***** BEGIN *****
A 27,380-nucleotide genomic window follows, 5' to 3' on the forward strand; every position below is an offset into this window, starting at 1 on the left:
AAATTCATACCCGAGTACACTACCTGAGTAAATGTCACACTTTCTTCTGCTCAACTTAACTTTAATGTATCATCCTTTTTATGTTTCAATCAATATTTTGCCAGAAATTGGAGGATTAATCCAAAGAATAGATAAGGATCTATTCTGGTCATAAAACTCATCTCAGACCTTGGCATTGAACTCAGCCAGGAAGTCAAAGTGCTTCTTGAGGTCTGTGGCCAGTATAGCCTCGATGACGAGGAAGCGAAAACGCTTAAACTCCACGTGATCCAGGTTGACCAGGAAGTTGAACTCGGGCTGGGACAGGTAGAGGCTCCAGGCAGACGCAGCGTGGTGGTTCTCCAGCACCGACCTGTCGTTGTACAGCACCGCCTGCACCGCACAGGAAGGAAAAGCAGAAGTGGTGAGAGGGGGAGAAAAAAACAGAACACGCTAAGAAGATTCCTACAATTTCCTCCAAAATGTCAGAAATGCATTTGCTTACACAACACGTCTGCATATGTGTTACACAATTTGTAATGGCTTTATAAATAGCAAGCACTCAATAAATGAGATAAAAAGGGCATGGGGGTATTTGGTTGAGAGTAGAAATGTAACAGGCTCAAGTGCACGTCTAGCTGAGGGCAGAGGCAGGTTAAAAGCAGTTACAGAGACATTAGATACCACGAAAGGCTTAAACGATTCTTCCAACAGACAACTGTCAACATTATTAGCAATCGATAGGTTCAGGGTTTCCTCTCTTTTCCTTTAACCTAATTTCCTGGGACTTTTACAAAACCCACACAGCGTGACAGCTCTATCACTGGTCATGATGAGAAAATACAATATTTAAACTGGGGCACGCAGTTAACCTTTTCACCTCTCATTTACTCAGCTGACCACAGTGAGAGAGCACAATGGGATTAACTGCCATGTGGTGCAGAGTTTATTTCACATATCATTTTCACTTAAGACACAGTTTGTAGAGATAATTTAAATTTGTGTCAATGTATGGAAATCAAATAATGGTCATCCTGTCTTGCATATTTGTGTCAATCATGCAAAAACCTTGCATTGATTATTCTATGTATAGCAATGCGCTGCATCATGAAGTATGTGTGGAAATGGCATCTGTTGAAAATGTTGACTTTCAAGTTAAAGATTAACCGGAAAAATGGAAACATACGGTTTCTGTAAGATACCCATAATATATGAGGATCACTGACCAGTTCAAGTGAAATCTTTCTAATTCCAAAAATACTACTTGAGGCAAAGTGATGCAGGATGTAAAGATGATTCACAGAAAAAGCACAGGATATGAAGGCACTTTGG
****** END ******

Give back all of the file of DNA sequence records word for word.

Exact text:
A 27,380-nucleotide genomic window follows, 5' to 3' on the forward strand; every position below is an offset into this window, starting at 1 on the left:
AAATTCATACCCGAGTACACTACCTGAGTAAATGTCACACTTTCTTCTGCTCAACTTAACTTTAATGTATCATCCTTTTTATGTTTCAATCAATATTTTGCCAGAAATTGGAGGATTAATCCAAAGAATAGATAAGGATCTATTCTGGTCATAAAACTCATCTCAGACCTTGGCATTGAACTCAGCCAGGAAGTCAAAGTGCTTCTTGAGGTCTGTGGCCAGTATAGCCTCGATGACGAGGAAGCGAAAACGCTTAAACTCCACGTGATCCAGGTTGACCAGGAAGTTGAACTCGGGCTGGGACAGGTAGAGGCTCCAGGCAGACGCAGCGTGGTGGTTCTCCAGCACCGACCTGTCGTTGTACAGCACCGCCTGCACCGCACAGGAAGGAAAAGCAGAAGTGGTGAGAGGGGGAGAAAAAAACAGAACACGCTAAGAAGATTCCTACAATTTCCTCCAAAATGTCAGAAATGCATTTGCTTACACAACACGTCTGCATATGTGTTACACAATTTGTAATGGCTTTATAAATAGCAAGCACTCAATAAATGAGATAAAAAGGGCATGGGGGTATTTGGTTGAGAGTAGAAATGTAACAGGCTCAAGTGCACGTCTAGCTGAGGGCAGAGGCAGGTTAAAAGCAGTTACAGAGACATTAGATACCACGAAAGGCTTAAACGATTCTTCCAACAGACAACTGTCAACATTATTAGCAATCGATAGGTTCAGGGTTTCCTCTCTTTTCCTTTAACCTAATTTCCTGGGACTTTTACAAAACCCACACAGCGTGACAGCTCTATCACTGGTCATGATGAGAAAATACAATATTTAAACTGGGGCACGCAGTTAACCTTTTCACCTCTCATTTACTCAGCTGACCACAGTGAGAGAGCACAATGGGATTAACTGCCATGTGGTGCAGAGTTTATTTCACATATCATTTTCACTTAAGACACAGTTTGTAGAGATAATTTAAATTTGTGTCAATGTATGGAAATCAAATAATGGTCATCCTGTCTTGCATATTTGTGTCAATCATGCAAAAACCTTGCATTGATTATTCTATGTATAGCAATGCGCTGCATCATGAAGTATGTGTGGAAATGGCATCTGTTGAAAATGTTGACTTTCAAGTTAAAGATTAACCGGAAAAATGGAAACATACGGTTTCTGTAAGATACCCATAATATATGAGGATCACTGACCAGTTCAAGTGAAATCTTTCTAATTCCAAAAATACTACTTGAGGCAAAGTGATGCAGGATGTAAAGATGATTCACAGAAAAAGCACAGGATATGAAGGCACTTTGG